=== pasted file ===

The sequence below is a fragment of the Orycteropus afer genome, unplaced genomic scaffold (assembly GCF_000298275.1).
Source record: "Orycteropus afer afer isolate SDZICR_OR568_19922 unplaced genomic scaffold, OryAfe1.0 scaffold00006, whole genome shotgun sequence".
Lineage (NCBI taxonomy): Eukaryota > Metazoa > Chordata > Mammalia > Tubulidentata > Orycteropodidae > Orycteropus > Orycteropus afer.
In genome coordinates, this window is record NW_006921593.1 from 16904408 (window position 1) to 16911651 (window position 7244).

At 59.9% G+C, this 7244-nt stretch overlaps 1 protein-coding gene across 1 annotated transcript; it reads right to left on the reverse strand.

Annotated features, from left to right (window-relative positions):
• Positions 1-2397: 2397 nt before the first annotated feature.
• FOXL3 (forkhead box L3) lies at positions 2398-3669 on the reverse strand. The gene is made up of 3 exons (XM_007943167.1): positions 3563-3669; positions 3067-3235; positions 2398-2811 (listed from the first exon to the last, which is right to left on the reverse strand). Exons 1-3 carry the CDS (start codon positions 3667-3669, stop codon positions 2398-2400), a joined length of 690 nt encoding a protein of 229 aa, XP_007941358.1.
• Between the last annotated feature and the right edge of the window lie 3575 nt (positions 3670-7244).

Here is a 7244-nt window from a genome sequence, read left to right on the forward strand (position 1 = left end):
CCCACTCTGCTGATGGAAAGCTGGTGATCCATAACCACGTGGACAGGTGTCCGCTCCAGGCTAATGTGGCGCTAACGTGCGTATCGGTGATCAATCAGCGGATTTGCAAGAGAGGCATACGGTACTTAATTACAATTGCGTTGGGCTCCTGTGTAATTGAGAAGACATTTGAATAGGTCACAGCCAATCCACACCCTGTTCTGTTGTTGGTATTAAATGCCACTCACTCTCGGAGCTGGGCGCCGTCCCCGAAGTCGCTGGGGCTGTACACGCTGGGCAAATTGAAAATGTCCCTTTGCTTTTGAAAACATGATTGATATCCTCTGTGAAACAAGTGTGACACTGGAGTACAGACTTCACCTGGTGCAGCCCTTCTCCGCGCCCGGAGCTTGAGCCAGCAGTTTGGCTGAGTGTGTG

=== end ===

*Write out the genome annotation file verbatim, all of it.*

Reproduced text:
The sequence below is a fragment of the Orycteropus afer genome, unplaced genomic scaffold (assembly GCF_000298275.1).
Source record: "Orycteropus afer afer isolate SDZICR_OR568_19922 unplaced genomic scaffold, OryAfe1.0 scaffold00006, whole genome shotgun sequence".
Lineage (NCBI taxonomy): Eukaryota > Metazoa > Chordata > Mammalia > Tubulidentata > Orycteropodidae > Orycteropus > Orycteropus afer.
In genome coordinates, this window is record NW_006921593.1 from 16904408 (window position 1) to 16911651 (window position 7244).

At 59.9% G+C, this 7244-nt stretch overlaps 1 protein-coding gene across 1 annotated transcript; it reads right to left on the reverse strand.

Annotated features, from left to right (window-relative positions):
• Positions 1-2397: 2397 nt before the first annotated feature.
• FOXL3 (forkhead box L3) lies at positions 2398-3669 on the reverse strand. The gene is made up of 3 exons (XM_007943167.1): positions 3563-3669; positions 3067-3235; positions 2398-2811 (listed from the first exon to the last, which is right to left on the reverse strand). Exons 1-3 carry the CDS (start codon positions 3667-3669, stop codon positions 2398-2400), a joined length of 690 nt encoding a protein of 229 aa, XP_007941358.1.
• Between the last annotated feature and the right edge of the window lie 3575 nt (positions 3670-7244).

Here is a 7244-nt window from a genome sequence, read left to right on the forward strand (position 1 = left end):
CCCACTCTGCTGATGGAAAGCTGGTGATCCATAACCACGTGGACAGGTGTCCGCTCCAGGCTAATGTGGCGCTAACGTGCGTATCGGTGATCAATCAGCGGATTTGCAAGAGAGGCATACGGTACTTAATTACAATTGCGTTGGGCTCCTGTGTAATTGAGAAGACATTTGAATAGGTCACAGCCAATCCACACCCTGTTCTGTTGTTGGTATTAAATGCCACTCACTCTCGGAGCTGGGCGCCGTCCCCGAAGTCGCTGGGGCTGTACACGCTGGGCAAATTGAAAATGTCCCTTTGCTTTTGAAAACATGATTGATATCCTCTGTGAAACAAGTGTGACACTGGAGTACAGACTTCACCTGGTGCAGCCCTTCTCCGCGCCCGGAGCTTGAGCCAGCAGTTTGGCTGAGTGTGTG